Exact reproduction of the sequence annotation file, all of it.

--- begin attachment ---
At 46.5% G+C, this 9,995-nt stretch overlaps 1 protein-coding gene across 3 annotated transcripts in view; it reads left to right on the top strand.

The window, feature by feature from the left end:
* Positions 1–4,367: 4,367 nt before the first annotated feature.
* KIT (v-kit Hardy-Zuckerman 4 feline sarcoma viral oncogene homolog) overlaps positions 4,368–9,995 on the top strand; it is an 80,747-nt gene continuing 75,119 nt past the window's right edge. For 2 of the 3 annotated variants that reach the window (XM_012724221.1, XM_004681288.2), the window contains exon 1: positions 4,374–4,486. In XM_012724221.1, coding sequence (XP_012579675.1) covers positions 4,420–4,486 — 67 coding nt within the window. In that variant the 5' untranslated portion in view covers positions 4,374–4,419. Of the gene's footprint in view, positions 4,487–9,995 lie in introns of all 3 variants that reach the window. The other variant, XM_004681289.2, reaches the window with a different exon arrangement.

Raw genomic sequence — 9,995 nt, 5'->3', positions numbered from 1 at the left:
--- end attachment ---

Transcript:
At 46.5% G+C, this 9,995-nt stretch overlaps 1 protein-coding gene across 3 annotated transcripts in view; it reads left to right on the top strand.

The window, feature by feature from the left end:
* Positions 1–4,367: 4,367 nt before the first annotated feature.
* KIT (v-kit Hardy-Zuckerman 4 feline sarcoma viral oncogene homolog) overlaps positions 4,368–9,995 on the top strand; it is an 80,747-nt gene continuing 75,119 nt past the window's right edge. For 2 of the 3 annotated variants that reach the window (XM_012724221.1, XM_004681288.2), the window contains exon 1: positions 4,374–4,486. In XM_012724221.1, coding sequence (XP_012579675.1) covers positions 4,420–4,486 — 67 coding nt within the window. In that variant the 5' untranslated portion in view covers positions 4,374–4,419. Of the gene's footprint in view, positions 4,487–9,995 lie in introns of all 3 variants that reach the window. The other variant, XM_004681289.2, reaches the window with a different exon arrangement.

Raw genomic sequence — 9,995 nt, 5'->3', positions numbered from 1 at the left: